Nature-assisted arts therapies and other branches of the ecological movement that are aligned to the need for a paradigm shift bring a new perspective to our understanding of health and pathology and new ways to address personal and collective mental distress, since at their most ambitious, they seek to redefine mental health within an environmental context and invite us to reexamine the human psyche as an integral part of the global web of life.

Nature-assisted arts therapies can involve experiences of becoming embedded in the ecosystem and empathic attuning to the living environment and different forms of life. This process has the potential to allow us to actualize and bring to the conscious mind certain aspects of the human experience, in particular, those related to our biological history and our ‘ecological unconscious,’ according to Theodore Roszak [31]. The results of this include improved health, well-being and support for our perception of ourselves as ‘ecological subjects’ - our eco-identity [28, 29]. Nature-assisted arts therapies can bring changes to humans’ perception of themselves and their interconnectedness with the life web. By doing so, these therapies provide modest but compelling acts of regeneration, an adaptive response to healing not only of human beings, but of the multitude of places on the planet that experience distress and ‘illness.’ They strive to achieve multiple therapeutic goals, embracing both the micro- and macro-levels, since they not only deal with individual needs and health issues, but with environmental issues as well.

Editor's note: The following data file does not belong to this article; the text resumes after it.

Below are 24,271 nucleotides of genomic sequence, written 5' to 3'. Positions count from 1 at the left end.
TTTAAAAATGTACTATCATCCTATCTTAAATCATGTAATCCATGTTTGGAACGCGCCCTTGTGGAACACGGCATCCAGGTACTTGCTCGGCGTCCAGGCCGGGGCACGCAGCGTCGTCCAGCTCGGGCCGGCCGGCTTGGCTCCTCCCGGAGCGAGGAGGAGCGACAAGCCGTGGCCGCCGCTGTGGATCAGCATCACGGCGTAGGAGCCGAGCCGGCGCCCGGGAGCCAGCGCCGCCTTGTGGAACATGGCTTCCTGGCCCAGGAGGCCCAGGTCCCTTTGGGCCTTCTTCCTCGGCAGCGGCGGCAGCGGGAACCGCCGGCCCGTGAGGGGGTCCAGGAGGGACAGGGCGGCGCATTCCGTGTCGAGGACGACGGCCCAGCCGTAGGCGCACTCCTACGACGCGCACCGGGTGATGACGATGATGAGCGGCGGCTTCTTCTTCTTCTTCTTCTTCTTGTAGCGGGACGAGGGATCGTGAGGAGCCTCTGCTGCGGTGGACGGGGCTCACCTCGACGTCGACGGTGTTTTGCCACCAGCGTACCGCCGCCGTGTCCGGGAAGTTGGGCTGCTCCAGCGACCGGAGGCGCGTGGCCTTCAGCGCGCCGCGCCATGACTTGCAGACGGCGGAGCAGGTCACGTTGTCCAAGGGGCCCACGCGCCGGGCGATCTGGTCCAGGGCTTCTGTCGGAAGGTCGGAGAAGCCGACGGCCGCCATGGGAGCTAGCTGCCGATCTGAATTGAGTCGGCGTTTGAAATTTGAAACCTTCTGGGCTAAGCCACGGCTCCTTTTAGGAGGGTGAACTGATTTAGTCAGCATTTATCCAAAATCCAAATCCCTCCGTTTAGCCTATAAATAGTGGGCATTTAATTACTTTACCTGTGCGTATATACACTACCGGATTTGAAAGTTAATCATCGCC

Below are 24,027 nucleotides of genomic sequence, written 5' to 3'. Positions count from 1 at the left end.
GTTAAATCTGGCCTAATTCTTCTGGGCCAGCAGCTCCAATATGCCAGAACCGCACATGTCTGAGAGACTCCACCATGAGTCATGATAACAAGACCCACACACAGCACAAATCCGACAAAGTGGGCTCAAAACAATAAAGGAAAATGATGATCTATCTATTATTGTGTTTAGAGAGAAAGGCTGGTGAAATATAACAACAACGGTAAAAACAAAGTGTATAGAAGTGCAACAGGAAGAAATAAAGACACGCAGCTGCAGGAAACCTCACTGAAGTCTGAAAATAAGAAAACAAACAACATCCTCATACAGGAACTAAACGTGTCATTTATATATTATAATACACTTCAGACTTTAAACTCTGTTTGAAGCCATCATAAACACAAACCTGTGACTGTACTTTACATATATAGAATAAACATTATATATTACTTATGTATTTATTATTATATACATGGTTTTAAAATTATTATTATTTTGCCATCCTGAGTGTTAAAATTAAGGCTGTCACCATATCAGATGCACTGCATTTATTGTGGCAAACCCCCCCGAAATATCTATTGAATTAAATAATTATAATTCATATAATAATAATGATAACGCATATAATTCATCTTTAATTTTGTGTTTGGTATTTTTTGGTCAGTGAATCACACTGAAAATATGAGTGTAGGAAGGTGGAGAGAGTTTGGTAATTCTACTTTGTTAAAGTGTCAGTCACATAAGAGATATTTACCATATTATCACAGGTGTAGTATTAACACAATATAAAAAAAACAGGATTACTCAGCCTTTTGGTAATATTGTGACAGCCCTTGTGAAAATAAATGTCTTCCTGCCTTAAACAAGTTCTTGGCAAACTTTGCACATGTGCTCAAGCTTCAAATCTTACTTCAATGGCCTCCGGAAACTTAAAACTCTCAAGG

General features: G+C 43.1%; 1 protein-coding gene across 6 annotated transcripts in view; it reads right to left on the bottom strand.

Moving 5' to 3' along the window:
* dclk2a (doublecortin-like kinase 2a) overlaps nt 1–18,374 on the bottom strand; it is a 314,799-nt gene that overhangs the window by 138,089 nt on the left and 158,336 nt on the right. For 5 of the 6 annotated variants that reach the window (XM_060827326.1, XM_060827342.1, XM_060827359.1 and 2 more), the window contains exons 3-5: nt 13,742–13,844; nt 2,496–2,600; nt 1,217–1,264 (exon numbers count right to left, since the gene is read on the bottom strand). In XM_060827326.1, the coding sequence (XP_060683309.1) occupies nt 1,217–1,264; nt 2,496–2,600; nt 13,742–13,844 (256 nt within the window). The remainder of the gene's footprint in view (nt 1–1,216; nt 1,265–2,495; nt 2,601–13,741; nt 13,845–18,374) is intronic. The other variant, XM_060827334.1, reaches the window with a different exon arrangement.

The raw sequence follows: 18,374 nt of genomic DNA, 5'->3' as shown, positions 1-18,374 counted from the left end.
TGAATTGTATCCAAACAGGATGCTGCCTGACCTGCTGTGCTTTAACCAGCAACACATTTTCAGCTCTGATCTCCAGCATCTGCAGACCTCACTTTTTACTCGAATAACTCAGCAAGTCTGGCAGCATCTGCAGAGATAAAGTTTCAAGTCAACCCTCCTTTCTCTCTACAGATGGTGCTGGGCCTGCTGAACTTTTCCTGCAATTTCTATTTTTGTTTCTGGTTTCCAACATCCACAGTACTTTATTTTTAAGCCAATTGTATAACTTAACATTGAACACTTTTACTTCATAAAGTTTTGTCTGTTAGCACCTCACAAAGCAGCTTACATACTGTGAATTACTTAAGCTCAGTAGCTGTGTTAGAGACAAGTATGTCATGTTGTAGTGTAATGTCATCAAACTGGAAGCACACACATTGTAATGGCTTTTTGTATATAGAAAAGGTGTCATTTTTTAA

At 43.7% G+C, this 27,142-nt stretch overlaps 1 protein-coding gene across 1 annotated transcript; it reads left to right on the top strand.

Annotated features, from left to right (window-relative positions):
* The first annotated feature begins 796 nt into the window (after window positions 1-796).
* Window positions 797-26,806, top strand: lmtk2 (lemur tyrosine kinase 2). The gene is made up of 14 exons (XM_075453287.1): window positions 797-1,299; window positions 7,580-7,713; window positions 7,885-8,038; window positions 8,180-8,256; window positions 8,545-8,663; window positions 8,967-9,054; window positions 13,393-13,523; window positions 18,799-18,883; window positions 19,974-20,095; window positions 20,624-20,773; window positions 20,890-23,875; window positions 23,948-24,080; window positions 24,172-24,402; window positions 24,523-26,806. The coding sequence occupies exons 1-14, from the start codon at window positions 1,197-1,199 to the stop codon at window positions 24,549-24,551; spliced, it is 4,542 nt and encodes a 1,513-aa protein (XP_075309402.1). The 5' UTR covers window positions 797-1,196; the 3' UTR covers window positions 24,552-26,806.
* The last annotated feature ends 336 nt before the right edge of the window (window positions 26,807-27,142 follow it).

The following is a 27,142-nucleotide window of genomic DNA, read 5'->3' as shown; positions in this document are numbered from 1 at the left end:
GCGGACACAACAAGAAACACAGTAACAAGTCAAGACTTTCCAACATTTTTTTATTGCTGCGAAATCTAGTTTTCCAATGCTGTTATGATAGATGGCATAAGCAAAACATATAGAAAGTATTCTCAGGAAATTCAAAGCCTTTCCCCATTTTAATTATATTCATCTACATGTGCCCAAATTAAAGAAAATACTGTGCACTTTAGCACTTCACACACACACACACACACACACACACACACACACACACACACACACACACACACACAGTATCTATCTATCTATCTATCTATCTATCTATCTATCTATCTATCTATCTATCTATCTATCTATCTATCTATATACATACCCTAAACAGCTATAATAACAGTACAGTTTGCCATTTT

One of the characteristics of nature-assisted or ecological arts therapies can be summarized as follows. These practices usually include either outdoor or indoor activities that involve direct interaction with the natural world or natural materials and often lead to the perception of the environment and its inhabitants as other forms of life, which are then engaged with ethically. The activities can include exercises that awaken sensory awareness through relaxation, breathing, exploratory mindful walks, body scanning, journaling and other tasks which help to develop receptivity, focus attention and increase a sense of embodiment in the living environment.

Рис. 1

Figure 1. An example of building a mandala during the open air ecological art therapy session

How can we address these issues that are usually ignored in most conventional therapies?

As arts therapists, we can address these issues in different ways. We can offer our clients the possibility to engage in creative, non-instrumental environmental activities, to learn how to see and create beauty around themselves, and how to develop effective self-regulatory skills and coping strategies that can be used both in therapy and in everyday life to improve their health and well-being.